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The Background

Lapal Primary School is a 1.5 form entry Primary School in Dudley, bordering Sandwell and Birmingham, in the West Midlands. With almost 350 pupils, Lapal Primary School joined the Hales Valley Academy Trust – an all-Primary trust – in February 2017.

RM have worked with the School for over 8 years, managing their technology network including all of their devices – from iPads to Chromebooks. They are looked after by a Technology Account Manager, who is there for them, no matter what the issue.

The Challenge

At the time that the Prime Minister announced that most pupils would not be able to attend school from 20th March 2020, the school had just embarked on a 12-18 month plan to move their storage to the cloud, but it was very early days. They had not considered any form of Remote Learning, albeit had just started to look at the Google Classroom platform. Critically they had just placed an order for new Chromebooks, which arrived two days before lockdown.

“The Government announcement really did kick us into action.”

Francesco Rizzo, Computing Lead

The Response

Their initial response was to use the school website as the primary hub posting home, learning projects and links to websites, for parents to access and download. Whilst this worked adequately at first, it was not a long-term solution as it did not allow for two-way communication between home and school.

The first real step was therefore to roll out Microsoft Teams for all staff, so that they could work with each other – collaborating and exchanging information and ideas. Virtual staff, phase and leadership meetings were all held using this platform.

“Something that we had planned to roll out across 12 months was achieved in a week.”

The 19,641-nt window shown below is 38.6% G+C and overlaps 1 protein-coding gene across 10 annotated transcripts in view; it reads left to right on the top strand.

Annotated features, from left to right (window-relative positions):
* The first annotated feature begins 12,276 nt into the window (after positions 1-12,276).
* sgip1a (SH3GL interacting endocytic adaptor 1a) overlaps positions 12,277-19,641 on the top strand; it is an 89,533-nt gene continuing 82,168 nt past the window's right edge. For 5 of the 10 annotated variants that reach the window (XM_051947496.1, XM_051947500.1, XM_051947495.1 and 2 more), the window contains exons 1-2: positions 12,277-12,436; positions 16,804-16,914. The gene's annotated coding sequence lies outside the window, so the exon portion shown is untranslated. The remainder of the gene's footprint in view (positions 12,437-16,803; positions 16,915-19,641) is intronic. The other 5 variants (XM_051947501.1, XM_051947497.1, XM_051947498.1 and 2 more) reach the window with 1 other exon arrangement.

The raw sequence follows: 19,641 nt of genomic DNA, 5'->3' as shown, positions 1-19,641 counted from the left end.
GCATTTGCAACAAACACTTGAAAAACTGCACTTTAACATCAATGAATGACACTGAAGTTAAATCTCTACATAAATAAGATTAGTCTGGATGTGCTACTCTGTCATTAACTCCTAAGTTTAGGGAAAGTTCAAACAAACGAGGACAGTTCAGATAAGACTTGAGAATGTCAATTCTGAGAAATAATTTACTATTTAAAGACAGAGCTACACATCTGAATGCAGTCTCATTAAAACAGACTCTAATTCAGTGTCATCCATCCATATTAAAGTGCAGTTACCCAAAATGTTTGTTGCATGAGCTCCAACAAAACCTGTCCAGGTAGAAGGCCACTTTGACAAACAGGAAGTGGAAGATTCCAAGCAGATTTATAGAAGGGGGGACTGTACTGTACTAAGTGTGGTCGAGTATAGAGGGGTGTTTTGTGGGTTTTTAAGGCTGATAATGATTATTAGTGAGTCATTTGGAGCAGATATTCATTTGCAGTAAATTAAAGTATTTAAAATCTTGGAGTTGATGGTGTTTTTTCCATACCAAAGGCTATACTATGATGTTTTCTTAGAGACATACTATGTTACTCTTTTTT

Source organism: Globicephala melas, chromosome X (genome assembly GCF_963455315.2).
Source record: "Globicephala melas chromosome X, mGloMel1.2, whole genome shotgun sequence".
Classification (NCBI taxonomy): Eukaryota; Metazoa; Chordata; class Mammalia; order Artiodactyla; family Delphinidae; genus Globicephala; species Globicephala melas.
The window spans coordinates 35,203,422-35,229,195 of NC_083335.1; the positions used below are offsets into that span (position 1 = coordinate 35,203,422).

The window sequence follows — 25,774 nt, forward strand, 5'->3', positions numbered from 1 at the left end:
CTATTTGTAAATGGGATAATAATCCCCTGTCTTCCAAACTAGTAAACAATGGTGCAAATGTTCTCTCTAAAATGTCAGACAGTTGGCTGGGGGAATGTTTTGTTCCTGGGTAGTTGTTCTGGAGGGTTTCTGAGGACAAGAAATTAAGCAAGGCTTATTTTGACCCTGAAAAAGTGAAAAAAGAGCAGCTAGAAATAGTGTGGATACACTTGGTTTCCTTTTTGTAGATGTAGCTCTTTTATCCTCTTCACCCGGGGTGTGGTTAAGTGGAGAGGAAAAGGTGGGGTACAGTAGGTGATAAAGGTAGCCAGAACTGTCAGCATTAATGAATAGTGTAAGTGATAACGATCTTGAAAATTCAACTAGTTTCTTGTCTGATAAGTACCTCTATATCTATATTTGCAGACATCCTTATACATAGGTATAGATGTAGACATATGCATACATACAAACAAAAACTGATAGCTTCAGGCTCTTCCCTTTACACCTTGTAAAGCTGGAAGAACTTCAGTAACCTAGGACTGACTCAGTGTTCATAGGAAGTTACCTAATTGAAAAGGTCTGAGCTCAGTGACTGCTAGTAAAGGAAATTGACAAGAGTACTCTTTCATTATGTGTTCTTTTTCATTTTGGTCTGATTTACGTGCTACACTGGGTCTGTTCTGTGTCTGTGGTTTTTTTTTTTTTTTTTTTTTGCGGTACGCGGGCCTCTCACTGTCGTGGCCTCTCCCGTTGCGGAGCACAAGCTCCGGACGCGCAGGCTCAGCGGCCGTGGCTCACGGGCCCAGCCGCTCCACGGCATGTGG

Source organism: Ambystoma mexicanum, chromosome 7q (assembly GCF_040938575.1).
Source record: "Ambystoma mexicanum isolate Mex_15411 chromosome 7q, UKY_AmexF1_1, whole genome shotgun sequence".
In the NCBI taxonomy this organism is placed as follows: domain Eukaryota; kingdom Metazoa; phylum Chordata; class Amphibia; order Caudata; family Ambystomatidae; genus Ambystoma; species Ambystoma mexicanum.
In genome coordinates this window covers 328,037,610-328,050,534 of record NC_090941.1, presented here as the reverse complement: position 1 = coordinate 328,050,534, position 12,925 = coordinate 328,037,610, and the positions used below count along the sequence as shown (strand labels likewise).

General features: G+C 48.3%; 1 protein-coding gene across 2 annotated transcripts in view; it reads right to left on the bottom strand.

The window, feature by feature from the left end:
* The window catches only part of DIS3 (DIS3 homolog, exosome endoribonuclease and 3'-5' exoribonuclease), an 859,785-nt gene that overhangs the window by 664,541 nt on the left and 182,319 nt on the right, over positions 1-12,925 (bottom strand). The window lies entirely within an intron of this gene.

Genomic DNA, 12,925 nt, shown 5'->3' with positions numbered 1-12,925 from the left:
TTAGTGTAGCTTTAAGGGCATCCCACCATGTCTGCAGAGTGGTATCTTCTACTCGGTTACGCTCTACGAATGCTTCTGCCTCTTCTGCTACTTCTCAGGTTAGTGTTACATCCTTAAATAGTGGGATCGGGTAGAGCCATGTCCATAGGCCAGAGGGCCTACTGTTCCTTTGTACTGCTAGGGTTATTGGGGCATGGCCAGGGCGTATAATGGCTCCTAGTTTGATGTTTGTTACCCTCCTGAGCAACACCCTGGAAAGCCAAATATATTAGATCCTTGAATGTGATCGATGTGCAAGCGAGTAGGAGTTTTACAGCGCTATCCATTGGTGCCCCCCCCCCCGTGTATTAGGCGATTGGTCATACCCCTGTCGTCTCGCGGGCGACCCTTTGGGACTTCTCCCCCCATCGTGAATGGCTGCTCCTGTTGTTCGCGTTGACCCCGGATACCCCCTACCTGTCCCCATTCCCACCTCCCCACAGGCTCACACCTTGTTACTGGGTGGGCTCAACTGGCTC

Francesco Rizzo, Computing Lead

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At the same time, they handed out their new Chromebooks to all staff – all pre-set up by RM – so that staff could collect their box, take it home, and it would just work as soon as they switched it on – all configured and assigned for that member of staff to the correct classes etc.

But this was only part of the story – what should they do for pupils?

After a lot of discussions and debate with their RM Technology Account Manager on the benefits and limitations of rolling out MS Teams or Google Classroom across the entire school, they decided to go the other way, and invest in Google Classroom for their pupils. The decision was largely made on the basis that they intend to use Chromebooks with their children post lockdown, which they felt would work better with Google Classroom, and it made no sense to roll out MS Teams now, only to replace it with Google Classroom in a few months’ time. They also felt that MS Teams might prove a little too complicated for Primary School aged children.

The decision was made to keep staff on Microsoft Teams, given that they are now used to it, but at some stage they will probably review this approach and assess the benefits of moving everyone to the single platform – Google Classroom – given that they are already seeing a few challenges in importing/exporting documents between the two. But it is not an issue for today.